Main content area

Ecology, feeding and natural infection by Leishmania spp. of phlebotomine sand flies in an area of high incidence of American tegumentary leishmaniasis in the municipality of Rio Branco, Acre, Brazil

de Ávila, Márcia Moreira, Brilhante, Andreia Fernandes, de Souza, Cristian Ferreira, Bevilacqua, Paula Dias, Galati, Eunice Aparecida Bianchi, Brazil, Reginaldo Peçanha
Parasites & vectors 2018 v.11 no.1 pp. 64
DNA, Gallus gallus, Leishmania, Lutzomyia, blood meal, chickens, disease transmission, fauna, females, gene amplification, genes, hindgut, insects, internal transcribed spacers, leishmaniasis, light traps, polymerase chain reaction, population dynamics, rural areas, species diversity, urban forests, urban parks, Brazil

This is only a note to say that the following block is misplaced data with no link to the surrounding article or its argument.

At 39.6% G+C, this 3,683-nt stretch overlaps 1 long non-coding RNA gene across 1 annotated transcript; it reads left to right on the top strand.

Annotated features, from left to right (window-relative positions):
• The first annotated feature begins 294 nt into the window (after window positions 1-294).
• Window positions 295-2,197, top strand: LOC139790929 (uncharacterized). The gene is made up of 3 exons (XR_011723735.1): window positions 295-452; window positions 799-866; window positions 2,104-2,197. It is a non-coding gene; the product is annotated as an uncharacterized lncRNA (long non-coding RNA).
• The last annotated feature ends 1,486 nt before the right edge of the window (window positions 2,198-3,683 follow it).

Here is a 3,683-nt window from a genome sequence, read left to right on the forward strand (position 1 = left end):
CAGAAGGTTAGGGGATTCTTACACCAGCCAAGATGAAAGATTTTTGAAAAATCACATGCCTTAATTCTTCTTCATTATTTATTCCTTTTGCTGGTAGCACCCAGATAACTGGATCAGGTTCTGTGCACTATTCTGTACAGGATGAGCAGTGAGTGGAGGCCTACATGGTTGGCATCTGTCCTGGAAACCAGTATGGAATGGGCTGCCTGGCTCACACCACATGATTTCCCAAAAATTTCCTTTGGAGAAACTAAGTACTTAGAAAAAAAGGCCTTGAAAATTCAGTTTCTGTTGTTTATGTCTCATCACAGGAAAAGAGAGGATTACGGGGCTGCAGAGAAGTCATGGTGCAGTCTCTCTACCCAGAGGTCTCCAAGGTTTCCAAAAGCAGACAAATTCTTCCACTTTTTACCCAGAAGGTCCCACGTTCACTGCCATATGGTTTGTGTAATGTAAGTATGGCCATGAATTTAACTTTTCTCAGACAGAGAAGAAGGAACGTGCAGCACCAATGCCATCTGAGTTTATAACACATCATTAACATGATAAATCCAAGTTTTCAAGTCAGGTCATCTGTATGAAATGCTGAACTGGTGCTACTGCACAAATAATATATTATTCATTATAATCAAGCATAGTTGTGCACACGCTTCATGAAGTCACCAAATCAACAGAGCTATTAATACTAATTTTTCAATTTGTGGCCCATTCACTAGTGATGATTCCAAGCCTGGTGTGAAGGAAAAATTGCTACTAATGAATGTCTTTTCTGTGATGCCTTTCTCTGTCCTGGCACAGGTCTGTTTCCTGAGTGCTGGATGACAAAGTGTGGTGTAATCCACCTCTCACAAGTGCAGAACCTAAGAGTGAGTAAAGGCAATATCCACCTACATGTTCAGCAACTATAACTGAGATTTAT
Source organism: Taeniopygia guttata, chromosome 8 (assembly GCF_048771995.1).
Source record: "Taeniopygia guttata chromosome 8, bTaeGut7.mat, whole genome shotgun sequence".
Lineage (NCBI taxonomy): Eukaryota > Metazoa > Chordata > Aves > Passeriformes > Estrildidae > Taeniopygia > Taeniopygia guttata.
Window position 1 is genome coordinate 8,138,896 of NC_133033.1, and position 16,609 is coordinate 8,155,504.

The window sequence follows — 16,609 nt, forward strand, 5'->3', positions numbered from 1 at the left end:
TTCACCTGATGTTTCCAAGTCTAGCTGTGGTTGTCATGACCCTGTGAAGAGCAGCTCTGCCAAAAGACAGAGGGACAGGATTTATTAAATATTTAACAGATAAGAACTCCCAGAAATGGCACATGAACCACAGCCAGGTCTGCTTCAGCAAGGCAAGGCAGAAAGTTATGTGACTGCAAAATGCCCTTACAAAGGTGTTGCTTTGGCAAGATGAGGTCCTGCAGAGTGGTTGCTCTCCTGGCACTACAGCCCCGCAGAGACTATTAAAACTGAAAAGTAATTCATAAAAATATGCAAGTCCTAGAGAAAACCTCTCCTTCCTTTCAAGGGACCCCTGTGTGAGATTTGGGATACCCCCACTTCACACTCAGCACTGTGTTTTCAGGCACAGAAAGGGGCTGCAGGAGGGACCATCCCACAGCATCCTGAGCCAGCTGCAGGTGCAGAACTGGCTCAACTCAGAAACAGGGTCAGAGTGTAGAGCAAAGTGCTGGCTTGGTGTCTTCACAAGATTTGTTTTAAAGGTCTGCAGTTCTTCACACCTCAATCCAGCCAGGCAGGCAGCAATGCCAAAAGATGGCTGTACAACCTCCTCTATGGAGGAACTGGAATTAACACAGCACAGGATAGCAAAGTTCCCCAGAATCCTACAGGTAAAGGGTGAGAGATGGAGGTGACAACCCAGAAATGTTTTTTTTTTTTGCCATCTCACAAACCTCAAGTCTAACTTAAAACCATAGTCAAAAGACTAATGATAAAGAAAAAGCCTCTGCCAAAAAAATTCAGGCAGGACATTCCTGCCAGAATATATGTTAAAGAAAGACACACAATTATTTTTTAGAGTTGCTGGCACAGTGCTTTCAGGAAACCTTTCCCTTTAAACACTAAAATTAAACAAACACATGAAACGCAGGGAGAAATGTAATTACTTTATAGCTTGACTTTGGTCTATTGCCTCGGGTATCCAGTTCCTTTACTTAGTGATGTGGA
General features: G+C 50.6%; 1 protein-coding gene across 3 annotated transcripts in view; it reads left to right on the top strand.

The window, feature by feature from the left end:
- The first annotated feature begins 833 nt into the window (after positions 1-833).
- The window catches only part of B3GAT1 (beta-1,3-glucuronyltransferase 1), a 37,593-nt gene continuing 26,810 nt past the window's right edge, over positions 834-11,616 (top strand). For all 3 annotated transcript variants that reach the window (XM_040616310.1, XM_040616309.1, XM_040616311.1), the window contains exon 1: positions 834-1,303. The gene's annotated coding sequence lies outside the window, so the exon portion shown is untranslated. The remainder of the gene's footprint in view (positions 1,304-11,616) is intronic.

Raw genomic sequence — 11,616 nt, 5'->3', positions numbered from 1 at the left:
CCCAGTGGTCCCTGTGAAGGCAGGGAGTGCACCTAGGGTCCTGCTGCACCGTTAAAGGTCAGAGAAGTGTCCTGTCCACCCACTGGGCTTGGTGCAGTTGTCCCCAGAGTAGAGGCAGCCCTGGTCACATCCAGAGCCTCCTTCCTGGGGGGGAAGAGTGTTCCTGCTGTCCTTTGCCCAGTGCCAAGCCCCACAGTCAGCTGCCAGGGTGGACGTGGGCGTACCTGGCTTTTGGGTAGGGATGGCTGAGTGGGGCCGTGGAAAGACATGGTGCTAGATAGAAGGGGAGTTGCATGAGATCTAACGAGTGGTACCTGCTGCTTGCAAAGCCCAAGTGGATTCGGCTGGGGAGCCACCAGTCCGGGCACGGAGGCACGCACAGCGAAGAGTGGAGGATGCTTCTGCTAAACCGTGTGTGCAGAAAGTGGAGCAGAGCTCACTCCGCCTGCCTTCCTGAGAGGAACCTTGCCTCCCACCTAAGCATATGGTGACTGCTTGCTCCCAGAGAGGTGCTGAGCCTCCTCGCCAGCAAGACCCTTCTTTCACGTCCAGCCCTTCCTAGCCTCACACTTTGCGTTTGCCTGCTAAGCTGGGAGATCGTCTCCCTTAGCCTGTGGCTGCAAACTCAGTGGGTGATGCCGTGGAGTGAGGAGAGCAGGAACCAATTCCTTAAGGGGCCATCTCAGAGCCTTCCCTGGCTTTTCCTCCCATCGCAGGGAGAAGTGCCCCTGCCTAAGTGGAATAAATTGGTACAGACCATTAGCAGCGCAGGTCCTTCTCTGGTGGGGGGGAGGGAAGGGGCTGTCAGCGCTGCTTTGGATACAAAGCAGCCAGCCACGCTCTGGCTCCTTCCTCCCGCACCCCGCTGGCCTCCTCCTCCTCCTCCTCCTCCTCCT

BACKGROUND: Phlebotomine sand flies (Diptera: Psychodidae) are insects of medical importance due to their involvement in the zoonotic transmission of Leishmania spp. to vertebrates. The aim of this work was to study the ecology of the sand fly fauna of two types of environments, a rural environment (the Transacreana Road) and an urban park (Horto Florestal Park), both located in the municipality of Rio Branco in the state of Acre, Brazil. Additionally, this study intended to investigate Leishmania infection and blood meal sources of these sand flies using molecular techniques. METHODS: The sand fly fauna was studied in different environments (i.e. forest and peridomestic environments in a rural area, and an urban forest) using Shannon traps and HP light traps to collect sand fly specimens over 13 consecutive months (December 2014 to January 2016). For investigating natural infection by Leishmania and the source of sand fly blood meals, DNA samples were extracted from female sand flies and subjected to polymerase chain reaction targeting ITS1 and cytb genes. DNA sequencing was subsequently used to identify species of Leishmania and the source of blood meals. RESULTS: A total of 2515 individual sand flies of 43 species were collected and identified, Trichophoromyia auraensis (839; 33.35%), Trichophoromyia spp. (537; 21.35%) and Evandromyia saulensis (187; 7.43%) were more abundant in the rural area (S = 41 species) than in the urban forest. No significant differences were found in species richness between forest and peridomestic environments in the rural area (H = 0.04; P > 0.05), but a larger number of species was found in the forest. Leishmania DNA was sequenced in 13 samples, confirming the presence of L. (V.) braziliensis in Th. auraensis (n = 1), Ev. saulensis (n = 2), Ev. walkeri (n = 1), Ps. llanosmartinsi (n = 1), Pi. nevesi (n = 2), Ps. davisi (n = 1), Ps. ayrozai (n = 1), Pa. aragaoi (n = 1), Ny. antunesi (n = 1) and Ev. infraspinosa (n = 1). Only Ps. ayrozai possessed a sequence similar to that of L. (V.) guyanensis (99%). Through microscopic analysis, five specimens of Ev. saulensis were found to possess flagellate forms in the hindgut, with an infection rate of 2.4%. Samples from 33 fed females were submitted to cytb gene amplification, for which sequencing determined that all were similar to the sequence deposited on GenBank for Gallus gallus (domestic chicken). CONCLUSIONS: The high abundance of Trichophoromyia auraensis and Ev. saulensis, and the detection of L. (V.) braziliensis DNA, suggests that both species may be vectors of American tegumentary leishmaniasis. Psychodopygus ayrozai was found to be infected by L. (V) braziliesnsis and L. (V.) guyanensis, and although collected in low abundance, it may be a potential vector in the region. The sand fly fauna was found to be rich and diverse with predominance of the genus Psychodopygus. Identification of food sources of fed females showed that 100% amplified a gene region compatible with the domestic chicken, which although considered refractory in the disease transmission cycle, may have an influence on the population dynamics of sand flies.